Tory Burch Blends Fashion and Sport with Athleisure Flagship

Tory Burch Blends Fashion and Sport with Athleisure Flagship

Tory Burch Blends Fashion and Sport with Athleisure Flagship 1440 428 Chute Gerdeman

While retail as a whole seems to be falling flat, the Athleisure category is still heating up. Morgan Stanley predicts that, by 2020, activewear will represent $83 billion in sales, “stealing market share from non-athletic apparel.” Consumers’ continued focus on health and wellness, advancements in apparel design, and the influence of a more relaxed office dress code, have major athletic brands, like Adidas, Under Armour, and Nike, all clamoring to get a piece of the pie. With consumers spending almost 3x more on activewear than on everyday apparel, it’s no surprise that major fashion focused brands are now creating functional collections to transition from working out to the workplace.

In 2015 preppy fashion brand Tory Burch, known for its bright colors and prints, branched out with the launch of an athleisure line Tory Sport. Making it the brand’s first standalone collection since its launch in 2004. The “Coming and Going” collection of tennis ensembles, swimwear, running gear, and tracksuits pays homage to a retro 60’s and 70’s vibe. As a longtime tennis player herself, designer Tory Burch took inspiration from The Royal Tenenbaums to create the athleisure line.

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In an effort to connect consumers with this new brand, Burch launched its first ever Tory Sport flagship in NYC’s Flatiron District. The quant 5,000 square foot space joins the company of Lululemon, Athleta, and Outdoor Voices all vying for the attention of patrons of the nearby Equinoix and Soul Cycle Studios in the landmarked “Ladies’ Mile Historic District.”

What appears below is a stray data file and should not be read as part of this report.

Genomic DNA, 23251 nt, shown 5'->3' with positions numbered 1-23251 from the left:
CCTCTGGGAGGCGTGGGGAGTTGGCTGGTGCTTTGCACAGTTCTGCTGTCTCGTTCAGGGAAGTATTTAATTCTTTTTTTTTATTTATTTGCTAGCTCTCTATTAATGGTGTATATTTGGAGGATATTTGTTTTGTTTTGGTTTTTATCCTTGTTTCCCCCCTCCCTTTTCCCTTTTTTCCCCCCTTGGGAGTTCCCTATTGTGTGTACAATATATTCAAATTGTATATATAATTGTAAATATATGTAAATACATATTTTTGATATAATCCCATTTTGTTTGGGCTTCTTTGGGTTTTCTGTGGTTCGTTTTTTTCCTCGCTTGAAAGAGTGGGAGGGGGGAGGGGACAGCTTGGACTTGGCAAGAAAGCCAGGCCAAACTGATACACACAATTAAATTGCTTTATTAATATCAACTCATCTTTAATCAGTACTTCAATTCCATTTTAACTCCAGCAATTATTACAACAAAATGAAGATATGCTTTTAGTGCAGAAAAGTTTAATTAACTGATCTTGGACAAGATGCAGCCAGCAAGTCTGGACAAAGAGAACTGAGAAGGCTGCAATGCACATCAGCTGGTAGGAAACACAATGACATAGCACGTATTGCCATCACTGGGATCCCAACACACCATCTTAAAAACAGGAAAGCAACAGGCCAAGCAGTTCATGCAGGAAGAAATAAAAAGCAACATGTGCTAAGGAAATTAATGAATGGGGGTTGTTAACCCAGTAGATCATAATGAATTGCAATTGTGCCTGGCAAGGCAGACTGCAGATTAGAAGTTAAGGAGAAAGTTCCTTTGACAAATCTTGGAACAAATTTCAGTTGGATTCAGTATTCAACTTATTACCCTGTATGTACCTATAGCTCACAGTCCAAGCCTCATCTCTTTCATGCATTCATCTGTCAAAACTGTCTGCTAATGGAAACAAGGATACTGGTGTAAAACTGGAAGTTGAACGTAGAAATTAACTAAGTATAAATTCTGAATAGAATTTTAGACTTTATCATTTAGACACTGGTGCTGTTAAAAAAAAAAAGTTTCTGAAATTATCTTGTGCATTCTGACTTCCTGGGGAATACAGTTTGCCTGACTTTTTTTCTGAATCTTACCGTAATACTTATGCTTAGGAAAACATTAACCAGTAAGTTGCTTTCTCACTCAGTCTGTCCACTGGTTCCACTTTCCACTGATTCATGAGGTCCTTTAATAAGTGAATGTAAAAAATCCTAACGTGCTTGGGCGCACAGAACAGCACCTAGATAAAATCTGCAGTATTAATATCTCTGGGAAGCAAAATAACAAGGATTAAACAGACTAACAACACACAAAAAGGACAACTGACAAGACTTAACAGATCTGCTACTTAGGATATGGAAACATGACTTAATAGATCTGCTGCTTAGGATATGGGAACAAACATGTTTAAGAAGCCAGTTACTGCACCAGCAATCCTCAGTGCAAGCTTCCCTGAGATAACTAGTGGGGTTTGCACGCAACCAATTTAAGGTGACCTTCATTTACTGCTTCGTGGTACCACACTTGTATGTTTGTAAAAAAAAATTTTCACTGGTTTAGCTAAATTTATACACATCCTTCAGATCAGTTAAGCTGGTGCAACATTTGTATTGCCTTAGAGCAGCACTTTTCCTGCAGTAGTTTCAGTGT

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While distinctly different in design, customers will feel the same colorful preppy feel from the original Burch brand. Bright blue awnings create an immediate pop of energy as customers enter the seventies inspired surf lodge. High gloss white stripes reflect the energy of the Tory Sport logo, while the geometric fixtures feel familiar to the brand. The bold elements throughout the space are softened with natural wood accents.

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Striped flooring meant to look like pool lap lanes and leather handrails reflecting the grip of a tennis racquet show subtle nods to sport thoughout the space. Vintage sports magazines and mod artwork decorate the shelves while black and white retro prints create a wall collage.

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In the back of the space, customers can lounge in classic Jean Royère chairs seated in front of a fireplace where pics from the brand’s lookbook are projected. Store associates are equipped with iPads to handle customer transactions and access purchasing information from their profiles.

As brands continue to look for new portfolio extensions, its critical to evaluate what role brick-and-mortar plays into the retail model. Apparel is a tactile product and even more so activewear, so creating a physical space that can expose consumers to the brand, educate about a point of differentiation, and build a community connection is essential to stay competitive.

Photo Credit: Tory Sport | Chute Gerdeman

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